Man Kaur’s victory in the 100-metre sprint at the World Masters Games in Auckland, New Zealand, was one for the record books, for the sheer joy that it generated in those who witnessed it. The 101-year-old celebrated her win with a smile and a dance as she tallied the 17th gold medal in her remarkable career.
Man Kaur’s time of one minute 14 seconds was a mere 64.42 seconds off Usain Bolt’s 100m world record set in 2009.
In truth her dash became more of a gentle amble the closer the diminutive centenarian came to the finish line, with more energy spent beaming at spectators than running.
But she was guaranteed victory as the only participant in the 100-years-and-over category at the New Zealand event, which has attracted 25,000 competitors.
Participation, not racing the clock, is the priority for Kaur, who has been dubbed the “miracle from Chandigarh” in New Zealand media.
“I enjoyed it and am very, very happy,” she told reporters via a Punjabi interpreter.
“I’m going to run again, I’m not going to give up. I will participate, there’s no full stop.”
Kaur only took up athletics eight years ago, at the tender age of 93.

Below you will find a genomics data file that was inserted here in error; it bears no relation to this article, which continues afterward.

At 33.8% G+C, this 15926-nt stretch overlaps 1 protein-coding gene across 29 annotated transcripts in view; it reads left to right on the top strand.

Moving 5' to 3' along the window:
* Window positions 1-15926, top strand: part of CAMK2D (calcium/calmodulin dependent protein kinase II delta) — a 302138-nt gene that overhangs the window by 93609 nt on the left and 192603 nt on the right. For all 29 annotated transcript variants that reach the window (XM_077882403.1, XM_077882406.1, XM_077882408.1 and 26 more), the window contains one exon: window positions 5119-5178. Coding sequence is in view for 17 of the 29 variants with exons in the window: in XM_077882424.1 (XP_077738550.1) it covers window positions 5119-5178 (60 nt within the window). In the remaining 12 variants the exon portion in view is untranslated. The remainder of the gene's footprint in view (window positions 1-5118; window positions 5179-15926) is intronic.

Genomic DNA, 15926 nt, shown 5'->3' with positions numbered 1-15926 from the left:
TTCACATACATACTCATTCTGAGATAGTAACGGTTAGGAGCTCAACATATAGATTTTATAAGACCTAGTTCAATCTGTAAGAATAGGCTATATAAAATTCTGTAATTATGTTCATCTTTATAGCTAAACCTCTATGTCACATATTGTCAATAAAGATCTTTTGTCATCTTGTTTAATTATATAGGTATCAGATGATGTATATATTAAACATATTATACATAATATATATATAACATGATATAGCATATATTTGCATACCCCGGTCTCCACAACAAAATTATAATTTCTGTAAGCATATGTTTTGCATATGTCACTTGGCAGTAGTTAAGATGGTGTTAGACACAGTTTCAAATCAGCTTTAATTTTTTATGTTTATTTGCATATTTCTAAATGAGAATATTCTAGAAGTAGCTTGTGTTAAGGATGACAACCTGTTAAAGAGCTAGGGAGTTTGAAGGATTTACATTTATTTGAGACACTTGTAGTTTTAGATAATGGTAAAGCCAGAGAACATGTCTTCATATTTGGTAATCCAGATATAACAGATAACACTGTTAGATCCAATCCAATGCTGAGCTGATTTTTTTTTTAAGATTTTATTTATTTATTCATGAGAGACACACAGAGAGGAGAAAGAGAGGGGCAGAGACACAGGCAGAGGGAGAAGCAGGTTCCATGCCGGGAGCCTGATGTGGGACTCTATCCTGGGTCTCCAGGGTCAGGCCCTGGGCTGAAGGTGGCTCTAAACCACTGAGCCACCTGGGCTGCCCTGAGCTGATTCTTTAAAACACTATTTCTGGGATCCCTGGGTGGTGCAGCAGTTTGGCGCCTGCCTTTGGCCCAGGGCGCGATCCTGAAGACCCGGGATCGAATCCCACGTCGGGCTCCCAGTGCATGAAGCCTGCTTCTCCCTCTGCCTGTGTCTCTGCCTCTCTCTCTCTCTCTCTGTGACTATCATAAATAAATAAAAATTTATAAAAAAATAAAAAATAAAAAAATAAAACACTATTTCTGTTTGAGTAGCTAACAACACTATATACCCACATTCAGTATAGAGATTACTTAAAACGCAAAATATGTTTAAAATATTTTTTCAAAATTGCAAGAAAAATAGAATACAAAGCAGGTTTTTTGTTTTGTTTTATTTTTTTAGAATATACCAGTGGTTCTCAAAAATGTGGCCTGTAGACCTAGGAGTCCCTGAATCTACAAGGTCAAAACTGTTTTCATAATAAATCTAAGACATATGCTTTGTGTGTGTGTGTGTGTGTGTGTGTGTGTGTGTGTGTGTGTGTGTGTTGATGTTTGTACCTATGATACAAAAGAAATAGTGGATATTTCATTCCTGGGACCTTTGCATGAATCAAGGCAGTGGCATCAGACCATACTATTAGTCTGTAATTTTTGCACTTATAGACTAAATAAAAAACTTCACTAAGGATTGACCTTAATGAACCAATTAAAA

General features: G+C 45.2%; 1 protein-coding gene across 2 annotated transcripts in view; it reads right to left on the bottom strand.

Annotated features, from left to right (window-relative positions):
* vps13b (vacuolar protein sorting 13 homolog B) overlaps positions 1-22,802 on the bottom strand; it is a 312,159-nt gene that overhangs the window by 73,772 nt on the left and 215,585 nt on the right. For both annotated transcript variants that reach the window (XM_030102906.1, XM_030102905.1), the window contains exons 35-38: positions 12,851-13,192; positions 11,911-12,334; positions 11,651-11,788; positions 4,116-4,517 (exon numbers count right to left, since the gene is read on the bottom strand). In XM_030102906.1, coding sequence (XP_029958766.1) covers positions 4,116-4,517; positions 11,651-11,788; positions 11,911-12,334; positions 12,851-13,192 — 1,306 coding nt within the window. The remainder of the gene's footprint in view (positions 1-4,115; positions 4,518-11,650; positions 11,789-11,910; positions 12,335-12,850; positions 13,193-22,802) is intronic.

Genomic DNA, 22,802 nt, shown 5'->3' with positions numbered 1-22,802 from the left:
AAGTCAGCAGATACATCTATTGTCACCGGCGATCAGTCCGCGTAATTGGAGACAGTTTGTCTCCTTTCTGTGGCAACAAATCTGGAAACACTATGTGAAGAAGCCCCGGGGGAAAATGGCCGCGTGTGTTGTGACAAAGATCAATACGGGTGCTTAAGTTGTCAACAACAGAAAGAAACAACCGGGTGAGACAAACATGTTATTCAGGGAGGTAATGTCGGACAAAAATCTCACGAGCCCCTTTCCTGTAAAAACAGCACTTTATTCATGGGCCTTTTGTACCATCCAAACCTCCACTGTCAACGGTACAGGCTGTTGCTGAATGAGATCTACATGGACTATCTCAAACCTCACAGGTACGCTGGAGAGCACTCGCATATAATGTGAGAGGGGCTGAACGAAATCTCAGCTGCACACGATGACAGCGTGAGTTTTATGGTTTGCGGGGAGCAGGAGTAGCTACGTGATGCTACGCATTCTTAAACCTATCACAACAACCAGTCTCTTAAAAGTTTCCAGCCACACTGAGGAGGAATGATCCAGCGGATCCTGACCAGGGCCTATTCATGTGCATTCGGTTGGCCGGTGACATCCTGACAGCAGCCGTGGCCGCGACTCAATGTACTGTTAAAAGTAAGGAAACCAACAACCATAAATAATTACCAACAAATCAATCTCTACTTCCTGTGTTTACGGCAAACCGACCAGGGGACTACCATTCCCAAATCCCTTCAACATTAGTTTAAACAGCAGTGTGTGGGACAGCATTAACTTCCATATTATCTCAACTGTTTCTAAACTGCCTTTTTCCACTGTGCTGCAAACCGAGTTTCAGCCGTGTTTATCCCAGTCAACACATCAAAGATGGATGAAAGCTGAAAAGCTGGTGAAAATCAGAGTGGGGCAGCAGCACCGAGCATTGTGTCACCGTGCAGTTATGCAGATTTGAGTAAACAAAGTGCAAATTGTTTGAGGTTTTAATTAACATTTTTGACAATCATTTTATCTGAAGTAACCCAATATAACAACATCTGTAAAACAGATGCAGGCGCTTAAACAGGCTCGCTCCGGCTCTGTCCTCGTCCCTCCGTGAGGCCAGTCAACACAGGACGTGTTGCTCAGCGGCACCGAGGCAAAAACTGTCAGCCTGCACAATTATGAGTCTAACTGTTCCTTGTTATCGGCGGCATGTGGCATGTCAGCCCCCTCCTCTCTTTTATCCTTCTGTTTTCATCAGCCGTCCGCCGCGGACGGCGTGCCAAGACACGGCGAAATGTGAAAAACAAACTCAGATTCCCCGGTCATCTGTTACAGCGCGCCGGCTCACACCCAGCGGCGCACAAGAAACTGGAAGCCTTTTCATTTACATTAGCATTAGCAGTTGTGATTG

She had no prior sporting experience before her son Gurdev Singh suggested she join him in competing on the international masters games circuit.
After a medical check-up she was given the all-clear and since then mother and son have taken part in dozens of masters athletics meets around the globe.
Kaur already has a swag of gold medals that would rival Michael Phelps’ haul and also plans to compete in the 200m sprint, 2-kg shot put and 400 gram javelin in Auckland, taking her tally to 20.
Her son told the Indian Weekender newspaper that Kaur was on a strict diet that included wheat grass juice and a daily glass of kefir (fermented milk).
World Masters Games 2017 chief executive Jennah Wootten said the Auckland organisers were delighted to host such an inspiration.
“Man Kaur truly personifies the ‘sport for all’ philosophy which World Masters Games is all about and we are thrilled to have her here,” she told AFP.
“I have no doubt that she and many of the other 24,905 athletes competing in these games are inspiring others to lead more active lifestyles and take up a sport.”